Book Review: Calamity by Brandon Sanderson

Another book review, another Brandon Sanderson book I fell in love with. I wanted to finish The Reckoners though I was a bit hesitant after Firefight. Don’t get me wrong, I loved Firefight but it had introduced story elements that had me concerned how it would all come to an end. Thankfully Calamity finished The Reckoners series in a great and satisfying way.

Character Development

It really is the darkest timeline as David Charleston has to confront his most difficult challenge as an epic hunter. With Prof having turned evil from the darkness of his powers, David is put into an uncomfortable position as leader of the Reckoners. How he acts as the leader, how similar yet different he is from Prof really shows growth from the David of book one. Despite how dark the story feels there’s always this hopeful feeling in the background of David’s decisions. How infectious it is to the supporting cast is also something I enjoyed because it’s not just blind loyalty but earned trust. While they follow David and his optimism, they still question his decisions and motives. They question whether or not his goal, his mission for them, actually makes sense considering the backfoot they’re on. But David’s logic is sound both by his extensive knowledge of Epics and how careful he is when planning their missions.

My favorite dynamic is the relationship between David and Megan. I love stories where couples are put into stressful situations, but act as couples in a healthy relationship would. There are moments of questions, of debates and arguments but also moments of tenderness, support and love. The character development for each of them was still very much their own and seeing them grow both individually and together was fantastic. They are each their own character and their arcs feel great from beginning to end.


The story of Calamity takes place primarily in Atlanta, known now as Ildithia. I don’t want to spoil the coolness of what Ildithia is, but it’s definitely worth imagining yourself as a reader as it’s pretty cool. Sanderson takes some time to describe what the city is, how it functions physically, economically and socially. It’s pretty cool world building wise but feels like it’s not explored to the same depth that Babilar was in Firefight. Ildithia ends up feeling like any other run down post apocalypse city. Not to say that its boring or lazily written, but it’s hard not to compare it to the wonderful weirdness of Babilar.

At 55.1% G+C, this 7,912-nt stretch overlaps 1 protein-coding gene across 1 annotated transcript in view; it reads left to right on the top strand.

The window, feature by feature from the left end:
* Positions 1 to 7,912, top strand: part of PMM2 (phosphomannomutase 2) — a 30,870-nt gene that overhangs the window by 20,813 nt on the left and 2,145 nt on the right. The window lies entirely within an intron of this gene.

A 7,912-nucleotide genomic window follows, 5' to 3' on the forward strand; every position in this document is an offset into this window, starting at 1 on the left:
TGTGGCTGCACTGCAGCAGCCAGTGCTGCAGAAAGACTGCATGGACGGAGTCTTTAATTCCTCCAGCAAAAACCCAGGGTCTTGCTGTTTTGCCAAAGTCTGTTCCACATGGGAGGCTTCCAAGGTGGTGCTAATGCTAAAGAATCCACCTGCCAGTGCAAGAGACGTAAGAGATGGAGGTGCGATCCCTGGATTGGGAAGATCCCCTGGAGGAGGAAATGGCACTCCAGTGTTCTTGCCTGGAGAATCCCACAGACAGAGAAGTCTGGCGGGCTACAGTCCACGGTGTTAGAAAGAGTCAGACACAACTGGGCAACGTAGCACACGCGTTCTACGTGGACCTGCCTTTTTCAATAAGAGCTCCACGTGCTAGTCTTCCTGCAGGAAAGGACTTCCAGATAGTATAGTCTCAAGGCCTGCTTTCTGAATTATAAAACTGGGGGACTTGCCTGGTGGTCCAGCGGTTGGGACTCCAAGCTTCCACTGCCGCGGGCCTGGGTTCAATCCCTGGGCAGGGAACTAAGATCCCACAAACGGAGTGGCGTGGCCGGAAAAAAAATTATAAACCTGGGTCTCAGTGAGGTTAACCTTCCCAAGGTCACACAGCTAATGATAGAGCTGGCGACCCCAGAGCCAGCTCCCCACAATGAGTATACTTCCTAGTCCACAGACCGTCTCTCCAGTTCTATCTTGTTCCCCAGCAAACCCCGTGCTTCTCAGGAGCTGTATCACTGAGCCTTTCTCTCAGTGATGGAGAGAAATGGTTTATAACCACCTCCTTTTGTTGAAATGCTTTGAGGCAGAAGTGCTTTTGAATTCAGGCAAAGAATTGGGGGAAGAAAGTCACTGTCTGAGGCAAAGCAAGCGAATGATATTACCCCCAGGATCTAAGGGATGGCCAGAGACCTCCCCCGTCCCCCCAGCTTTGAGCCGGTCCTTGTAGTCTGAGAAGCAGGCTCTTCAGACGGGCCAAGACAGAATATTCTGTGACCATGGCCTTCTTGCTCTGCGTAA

The way the story unfolds is so full of tension and satisfying plot development that it was a blast to read. Every twist and turn pulls you in, wanting you to keep reading for hours. As usual, the story is primarily character driven which helps to make it feel more authentic. There’s always the question of whether or not David will succeed, if he’s too naïve or if he’s too reckless with his plans. There are so many plotlines that take place alongside the main storyline and they’re all fantastic. Each one has an element of tension that builds off what was established in Firefight and some even from Steelheart which had me smiling as I realized it.

What I thought made the story end perfectly was how Megan’s powers didn’t end up just becoming a Deus Ex Machina. It was my biggest fear after reading Firefight because of how incredibly powerful yet somewhat ambiguous those powers could have been. But Sanderson takes the time to really flesh out her powers and her struggle with controlling them. I ended up loving it and how it helped to finish off the series.

Writing Style

As always, Brandon Sanderson is a master of writing stories that don’t overtax the reader and leave you wanting more with every chapter. It feels quick to read, easy to understand, and enjoyable at every point. Just as with Firefight and Steelheart, the writing is spliced with the random and weird metaphors and similes that David keeps making. It adds a nice and genuine feel since it never feels off-putting. It adds to David’s likability as a protagonist.

What Writers Can Learn From This Book 

I think the best thing about Calamity is how it ends off the Reckoners series in a perfect way. I can rant about how I think David and Megan’s relationship is one of the best examples of a healthy relationship, how the tense pain David feels confronting Prof is heartbreaking at times, or how all of the side characters feel like their own developed characters that could have their own storylines. But when I really think about the best lesson for other authors, its how everything came to a proper close. Firefight asked so many questions and brought so many strange and really “out there” concepts that I felt worried if Calamity could end it answering those questions. It’s really something to appreciate after investing the time in reading the series from start to finish. It’s funny that as I write this, this is something I’ve been struggling with as I write the sequel to my own book. To see how Sanderson takes the time to really flesh out ideas brought up not just in Firefight but also in Steelheart, is really inspiring and helps with any author struggling with writing a series. This is a great example of how to conclude a series leaving the reader feeling happy with the end.

Final Verdict

P.S: I swear I’ll read a book by another author other than Brandon Sanderson. I just love the guy’s work a lot.

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